Top 5 useful apps to use on a daily basis

Do you feel like you get the most out of your day?

If you feel like the 24 hours you’ve been given each day are not enough to stay on track with your tasks and responsibilities, then it’s time to consider assistance.

Revamp your life with a little help from your smartphone!

Can apps make your life easier?


Life will not slow down. There are those who swear by slow living, but that’s not really possible for most of us – especially those who are involved in careers where personal brands matter.

The best you can do is fine tune your daily routine to tame the speed of daily life. Nobody wants to feel overwhelmed. This is where productivity and lifestyle come in. In most instances, you don’t even have to pay to get the most use out of popular applications.

But where to begin? I have selected a few evergreens.

5 useful apps to get you started


As someone who reads a lot on my screen, Inoreader has been a godsend. It’s one of the best and most feature-packed RSS feed readers out there. Inoreader offers all the conveniences of RSS feed readers like tagging, folders, stars and saving articles for later, and builds on top with intuitive filters and a log of all previously read articles.

That’s what makes Inoreader unbeatable and essential whether you want to stay on top of news, are a student or work in a field that has you read a lot of industry-related material. The filters and if-this-then-that reg expressions allow a full overhaul of your subscriptions. Inoreader also shines in the content discovery department. You have a whole area dedicated to recommending the top feeds in different categories and user-generated collections.

Although primarily used as a mobile app, you’d be missing out on a seamless Chrome integration through its browser extension.


Inoreader goes well together with Pocket. So well in fact, it has a built-in integration with Pocket. So what’s so great about Pocket? Its main feature is saving articles and blogs you want to read for later even if you don’t have Internet connection.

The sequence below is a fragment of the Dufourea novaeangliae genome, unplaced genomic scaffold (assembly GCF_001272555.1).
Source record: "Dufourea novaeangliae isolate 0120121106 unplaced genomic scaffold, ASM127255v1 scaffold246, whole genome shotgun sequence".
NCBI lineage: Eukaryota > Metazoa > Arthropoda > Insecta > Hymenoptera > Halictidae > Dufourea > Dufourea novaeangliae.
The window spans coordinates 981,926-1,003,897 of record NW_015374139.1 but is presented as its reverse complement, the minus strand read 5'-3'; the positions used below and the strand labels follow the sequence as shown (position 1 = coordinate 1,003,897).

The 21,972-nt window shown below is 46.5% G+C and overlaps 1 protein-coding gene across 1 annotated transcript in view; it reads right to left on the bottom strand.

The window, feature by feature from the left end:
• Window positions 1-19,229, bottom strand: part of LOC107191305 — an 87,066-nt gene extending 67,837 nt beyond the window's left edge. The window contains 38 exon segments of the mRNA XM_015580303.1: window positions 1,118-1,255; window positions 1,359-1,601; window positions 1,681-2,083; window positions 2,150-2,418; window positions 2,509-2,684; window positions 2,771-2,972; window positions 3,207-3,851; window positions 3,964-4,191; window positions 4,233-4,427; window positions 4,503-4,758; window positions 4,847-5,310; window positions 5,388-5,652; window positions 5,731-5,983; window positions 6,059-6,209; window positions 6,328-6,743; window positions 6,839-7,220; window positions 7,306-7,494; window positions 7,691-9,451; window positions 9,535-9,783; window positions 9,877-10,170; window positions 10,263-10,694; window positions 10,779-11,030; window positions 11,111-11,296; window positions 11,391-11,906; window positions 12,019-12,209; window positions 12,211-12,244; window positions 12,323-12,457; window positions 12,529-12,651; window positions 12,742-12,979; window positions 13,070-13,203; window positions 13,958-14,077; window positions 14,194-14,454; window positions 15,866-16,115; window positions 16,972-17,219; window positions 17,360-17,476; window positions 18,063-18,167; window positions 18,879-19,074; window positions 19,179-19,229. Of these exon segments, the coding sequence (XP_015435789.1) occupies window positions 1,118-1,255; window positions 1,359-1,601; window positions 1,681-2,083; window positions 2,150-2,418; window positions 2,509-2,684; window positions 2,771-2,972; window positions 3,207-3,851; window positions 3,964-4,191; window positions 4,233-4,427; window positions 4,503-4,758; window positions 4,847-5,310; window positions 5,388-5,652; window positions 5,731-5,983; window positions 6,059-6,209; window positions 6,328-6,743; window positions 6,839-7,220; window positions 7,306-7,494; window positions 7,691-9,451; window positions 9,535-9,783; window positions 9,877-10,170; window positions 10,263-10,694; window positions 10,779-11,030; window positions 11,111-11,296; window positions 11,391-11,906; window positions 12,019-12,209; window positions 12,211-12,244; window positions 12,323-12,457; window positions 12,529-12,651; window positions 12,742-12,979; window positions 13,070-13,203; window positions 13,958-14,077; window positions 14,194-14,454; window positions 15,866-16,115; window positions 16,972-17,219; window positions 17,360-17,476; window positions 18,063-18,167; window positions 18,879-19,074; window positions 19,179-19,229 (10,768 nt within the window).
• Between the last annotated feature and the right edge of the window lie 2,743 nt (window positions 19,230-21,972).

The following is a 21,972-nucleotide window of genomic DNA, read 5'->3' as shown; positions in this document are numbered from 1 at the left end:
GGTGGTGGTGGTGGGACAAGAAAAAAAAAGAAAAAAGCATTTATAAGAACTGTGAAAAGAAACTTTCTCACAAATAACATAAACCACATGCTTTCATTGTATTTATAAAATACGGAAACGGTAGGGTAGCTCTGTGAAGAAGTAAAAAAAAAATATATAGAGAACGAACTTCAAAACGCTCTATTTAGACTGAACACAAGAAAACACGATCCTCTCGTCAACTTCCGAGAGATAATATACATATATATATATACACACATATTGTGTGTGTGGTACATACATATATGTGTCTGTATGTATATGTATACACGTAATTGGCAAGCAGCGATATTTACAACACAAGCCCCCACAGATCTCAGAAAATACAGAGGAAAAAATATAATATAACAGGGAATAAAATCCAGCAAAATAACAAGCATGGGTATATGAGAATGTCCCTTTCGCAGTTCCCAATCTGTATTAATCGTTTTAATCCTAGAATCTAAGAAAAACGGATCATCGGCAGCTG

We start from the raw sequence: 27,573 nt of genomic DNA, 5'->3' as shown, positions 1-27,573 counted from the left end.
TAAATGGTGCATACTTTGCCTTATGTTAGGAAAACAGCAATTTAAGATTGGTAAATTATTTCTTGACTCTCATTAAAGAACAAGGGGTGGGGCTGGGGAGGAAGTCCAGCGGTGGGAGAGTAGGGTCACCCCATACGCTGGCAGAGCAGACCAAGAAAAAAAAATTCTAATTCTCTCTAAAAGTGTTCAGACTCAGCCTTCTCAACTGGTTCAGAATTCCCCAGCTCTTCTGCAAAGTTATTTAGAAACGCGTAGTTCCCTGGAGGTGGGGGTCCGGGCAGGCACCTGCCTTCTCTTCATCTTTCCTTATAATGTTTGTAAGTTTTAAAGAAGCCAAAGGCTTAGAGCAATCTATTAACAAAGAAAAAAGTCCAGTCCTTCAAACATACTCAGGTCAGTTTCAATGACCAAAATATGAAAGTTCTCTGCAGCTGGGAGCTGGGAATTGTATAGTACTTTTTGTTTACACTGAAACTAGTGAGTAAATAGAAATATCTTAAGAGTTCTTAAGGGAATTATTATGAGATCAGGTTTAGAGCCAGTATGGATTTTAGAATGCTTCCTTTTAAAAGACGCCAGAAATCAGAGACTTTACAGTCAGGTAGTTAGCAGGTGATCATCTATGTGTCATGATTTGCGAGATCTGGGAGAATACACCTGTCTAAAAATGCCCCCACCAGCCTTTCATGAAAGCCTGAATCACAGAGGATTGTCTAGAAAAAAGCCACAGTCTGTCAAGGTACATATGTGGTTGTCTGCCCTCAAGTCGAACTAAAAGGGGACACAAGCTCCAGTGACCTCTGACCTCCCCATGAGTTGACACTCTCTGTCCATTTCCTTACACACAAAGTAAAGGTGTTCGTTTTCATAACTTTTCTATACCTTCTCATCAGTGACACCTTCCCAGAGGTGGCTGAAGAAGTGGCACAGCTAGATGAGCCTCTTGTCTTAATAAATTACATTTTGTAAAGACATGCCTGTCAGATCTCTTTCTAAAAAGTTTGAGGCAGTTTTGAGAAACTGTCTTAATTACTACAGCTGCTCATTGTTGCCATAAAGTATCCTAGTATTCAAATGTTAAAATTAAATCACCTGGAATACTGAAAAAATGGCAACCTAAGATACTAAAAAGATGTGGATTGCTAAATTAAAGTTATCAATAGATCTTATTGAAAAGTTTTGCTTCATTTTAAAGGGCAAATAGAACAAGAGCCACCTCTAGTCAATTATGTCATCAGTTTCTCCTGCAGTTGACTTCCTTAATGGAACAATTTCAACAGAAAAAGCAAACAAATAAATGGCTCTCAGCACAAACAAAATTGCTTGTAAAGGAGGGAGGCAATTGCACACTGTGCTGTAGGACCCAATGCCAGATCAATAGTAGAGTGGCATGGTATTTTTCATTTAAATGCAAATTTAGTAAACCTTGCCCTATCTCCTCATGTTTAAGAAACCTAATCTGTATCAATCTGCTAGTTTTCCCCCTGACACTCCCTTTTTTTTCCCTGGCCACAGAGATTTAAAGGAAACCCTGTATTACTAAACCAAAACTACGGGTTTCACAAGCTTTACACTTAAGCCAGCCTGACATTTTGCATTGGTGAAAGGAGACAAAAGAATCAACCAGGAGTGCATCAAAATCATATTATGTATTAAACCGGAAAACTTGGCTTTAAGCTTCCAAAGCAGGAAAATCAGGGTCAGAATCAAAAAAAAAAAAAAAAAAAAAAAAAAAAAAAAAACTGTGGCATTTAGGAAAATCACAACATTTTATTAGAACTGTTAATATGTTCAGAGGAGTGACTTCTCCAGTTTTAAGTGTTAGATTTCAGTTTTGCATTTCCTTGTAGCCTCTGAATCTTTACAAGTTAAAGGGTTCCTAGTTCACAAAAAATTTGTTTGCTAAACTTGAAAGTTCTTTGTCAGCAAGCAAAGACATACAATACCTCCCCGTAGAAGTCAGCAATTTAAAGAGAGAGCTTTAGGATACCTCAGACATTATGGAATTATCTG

Much like bookmarks, but in a more visually appealing way. Users are in full control of how the text is formatted from font style to text size. That’s on top of tags, categories and highlights. You can even listen to articles thanks to the app’s audio playback function. If you’re also curious to see what everyone else is reading, Pocket can send you article recommendations based on the number of times an article has been pocketed.

“I’m able to keep track of all the articles that get sent my way. In this post-Google Reader world, it’s my primary way of keeping up on things,” says TEDx Digital Strategist Alex Rudloff


TickTick proudly follows in the footsteps of many to-do list apps. However, what this app does a bit differently is its approach to motivation and time management. The built-in Pomodoro timer is a must to try out, if you ever have trouble with actually sitting down and completing a task. Another great feature is the addition of white noise options to block any distracting thoughts.

The integration with third-party calendars connects your daily to-do log with your whole week or month, giving you a smooth sense of transition and keeping up with tasks both big and small. The habit-tracking tool visualizes your performance over time of repetitive tasks. Want to keep up that yoga practice going? See how much you follow through on this year’s resolution.

Needless to say, TickTick aces all the other things you expect such as lists, tags, due dates, sub-stacks and pinned mobile notifications. You’re never going to be behind on anything ever again.  


If there’s one thing that we can agree on, it’s that traffic is the worst thing possible.

Waze swears to reduce the amount of time you spend in traffic – something that Google Maps has been doing kind of. Waze is built around instantly telling you about traffic conditions and adding real-time rerouting. This way you’re not trapped in traffic. All while you’re able to listen to music as well as the navigation.

Perhaps Waze’s greatest strength comes in the planning stages. You can save different routes and be told when the best time to start your journey is, planning your drive around traffic. You can add stops along the way based on what you need from gas to drive-throughs.

Waze doesn’t remain static. If you experience inaccuracies or obstacles, you can submit feedback, which is then used to make adjustments and made available to all users.


Personal finances also offer a potent arena for optimization and organization. Until you actually sit down and take stock of your spending, you don’t really know what’s happening with your finances. Mint is the application that makes managing your money a blast.

The application works for all your personal finances – cash, credit cards, investments, and bills. You keep your eye on everything all at once, can set savings goals, track subscription price rises and can schedule auto payments.

How to choose the right ones for me?

As with falling in love, you’ll know it when you see it. You don’t want to install a bunch of apps for the sake of having applications.

There are no hard and fast rules other than find what works best for you. The number of five-star reviews and glowing endorsements don’t mean a thing, if you don’t find the application enjoyable to use. The app stores are brimming with options so don’t stop on the first application you find.

What I would greatly suggest is going through your options one by one. Don’t download a bunch of apps and expect them to solve all your problems. Dedicate the necessary time to play around with a single application at first. Then move on to the next.

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